There are a few factors that affect tire flop / squirm / auto-steer. Wheel and tire weight, head angle (trail), and tire profile/pressure seem to the biggest influences. Rocky's efforts to reduce this effect have paid off as it's significantly less evident than full fat 26'ers. Running the Maxxis Minion FBF tubeless both front and rear, auto steer is not apparent on snow covered trails, and only really stands out in the trailhead parking lot. The effect is minimized due in part to the tire profile (shorter sidewall)…it doesn't collapse on itself as readily as the 26" wheels a higher tire-to-rim ratio and low pressures. The steeper head angle helps here as well, along with a suspension fork up front which allows running just a smidgen higher pressure on dry trails.
Braking and Acceleration: Tie
I was astonished at the amount of traction from the rear end of the Suzi-Q. My impression is that it rear wheel traction under acceleration is equal to that of the Blizzard. Despite the rear mounted Minion FBF technically being a front tire, it takes a real effort to make the back end break away, and traction on short and punchy snowy climbs has been exceptional. The short chainstays put the rider weight more on top of the rear axle, and I think ultimately this gives the rear end it's hookup.
Braking has been a similarly confident affair, with both front and rear tires hooking up well in the snow and providing gobs of confidence when it comes time to scrub speed in a hurry.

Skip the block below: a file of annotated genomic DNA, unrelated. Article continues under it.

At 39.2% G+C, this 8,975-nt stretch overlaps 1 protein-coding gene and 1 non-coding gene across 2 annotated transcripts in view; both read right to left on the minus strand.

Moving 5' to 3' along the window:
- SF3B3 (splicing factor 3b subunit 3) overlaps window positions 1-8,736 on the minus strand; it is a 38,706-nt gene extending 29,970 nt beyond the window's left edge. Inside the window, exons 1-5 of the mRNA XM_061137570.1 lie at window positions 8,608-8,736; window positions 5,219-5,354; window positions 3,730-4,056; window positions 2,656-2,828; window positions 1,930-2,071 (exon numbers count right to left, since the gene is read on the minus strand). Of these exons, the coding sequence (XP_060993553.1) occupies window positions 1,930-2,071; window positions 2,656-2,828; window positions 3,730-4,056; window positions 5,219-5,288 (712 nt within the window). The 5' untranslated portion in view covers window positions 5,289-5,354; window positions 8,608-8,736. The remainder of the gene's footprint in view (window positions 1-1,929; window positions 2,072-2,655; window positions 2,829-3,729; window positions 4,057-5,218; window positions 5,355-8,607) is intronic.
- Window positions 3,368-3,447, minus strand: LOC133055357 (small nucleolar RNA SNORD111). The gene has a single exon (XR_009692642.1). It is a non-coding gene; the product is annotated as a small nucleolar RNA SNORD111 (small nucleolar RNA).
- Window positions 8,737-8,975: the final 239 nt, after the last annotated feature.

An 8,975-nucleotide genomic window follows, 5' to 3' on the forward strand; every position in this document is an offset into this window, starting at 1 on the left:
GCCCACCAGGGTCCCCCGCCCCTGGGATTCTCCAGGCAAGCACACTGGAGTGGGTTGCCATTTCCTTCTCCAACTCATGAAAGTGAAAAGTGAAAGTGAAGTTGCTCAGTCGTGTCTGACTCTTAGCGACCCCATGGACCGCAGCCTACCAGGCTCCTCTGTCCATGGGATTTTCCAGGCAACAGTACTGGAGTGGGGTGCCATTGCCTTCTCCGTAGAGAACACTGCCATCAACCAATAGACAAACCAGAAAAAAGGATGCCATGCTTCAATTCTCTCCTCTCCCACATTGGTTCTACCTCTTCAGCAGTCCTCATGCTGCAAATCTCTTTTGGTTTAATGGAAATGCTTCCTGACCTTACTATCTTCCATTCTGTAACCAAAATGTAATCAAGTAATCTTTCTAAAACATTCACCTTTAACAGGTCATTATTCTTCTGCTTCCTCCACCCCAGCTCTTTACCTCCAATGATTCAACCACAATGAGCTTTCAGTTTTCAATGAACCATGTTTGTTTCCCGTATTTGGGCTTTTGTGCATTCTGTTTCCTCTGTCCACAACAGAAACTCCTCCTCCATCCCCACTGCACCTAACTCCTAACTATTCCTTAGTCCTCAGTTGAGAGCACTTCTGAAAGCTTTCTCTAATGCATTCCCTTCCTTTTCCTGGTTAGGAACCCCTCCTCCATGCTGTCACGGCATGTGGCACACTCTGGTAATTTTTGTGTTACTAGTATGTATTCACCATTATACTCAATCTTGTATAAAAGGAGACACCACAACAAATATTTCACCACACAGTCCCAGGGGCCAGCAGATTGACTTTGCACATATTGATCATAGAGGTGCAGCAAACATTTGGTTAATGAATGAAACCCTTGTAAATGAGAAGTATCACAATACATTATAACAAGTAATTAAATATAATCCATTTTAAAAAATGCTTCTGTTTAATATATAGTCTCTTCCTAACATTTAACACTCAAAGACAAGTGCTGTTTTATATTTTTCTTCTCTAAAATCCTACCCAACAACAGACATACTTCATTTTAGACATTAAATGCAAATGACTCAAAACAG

It's not just the head angle that makes the Suzi-Q an agile bike...it's the whole package. The wheels and tires, q-factor and frame geometry all add up to a bike that is quick enough to make small, last minute adjustments to stay in the packed snow lane, but it still feels stable enough to rip up the descents. Setup tubeless, my alloy version with Lauf feels incredibly light and quick on winter trails. It feels significantly lighter and faster than the Blizzard, even though the weight on my base model is only lighter by a few pounds.
The Suzi-Q offers the kind of flexibility that plus bikes have been known for, but takes tire size to the next level. If trekking is your thing, Suzi-Q's are spec'd with bikepacking in mind sporting numerous frame bag, cage and fork mounting points for all your gear. It can also take 29+ wheels built on the appropriate axle widths, allowing you to transition the bike to a more dirt-oriented setup for summer months if desired. Compared to the Trek offerings, the lower Q factor should be a big advantage for long days in the saddle.
The carbon versions are versatile in a different way as their exceptionally lightweight packages (hovering around 26 lbs stock ) make them even more attractive as a year-round high performance machine. A carbon model with Lauf fork and carbon wheels would be an absolute weapon in the singletrack.
Is the Suzi-Q a great bike? Straight up, yes. Is it the right bike for you? As always, it depends. If your local winter mountain bike trails are either groomed or have enough traffic to regularly pack the tread, the Suzi-Q should absolutely be on your short list. It's a more versatile platform than the Blizzard or other 26” fatbikes, it’s is easier on the knees, handles better in packed conditions and non-winter seasons. It’s faster, flickable and fun, and a very different experience than a traditional fatbike. If you are a back-country rider, powder perouser, back-woods brawler, winter wanderer or off season rambler looking for a dedicated snow bike, the Blizzard might well be a better choice. With forward thinkers like Otso and Trek on board, and tire manufacturers like Maxxis and 45 NRTH starting to bring out new rubber, I am confident the 27.5++ fa(s)tbike is here to stay. With more and more trail organizations packing and grooming local loops, I'm also very confident there will be an ever expanding network of trails where this bike will excel.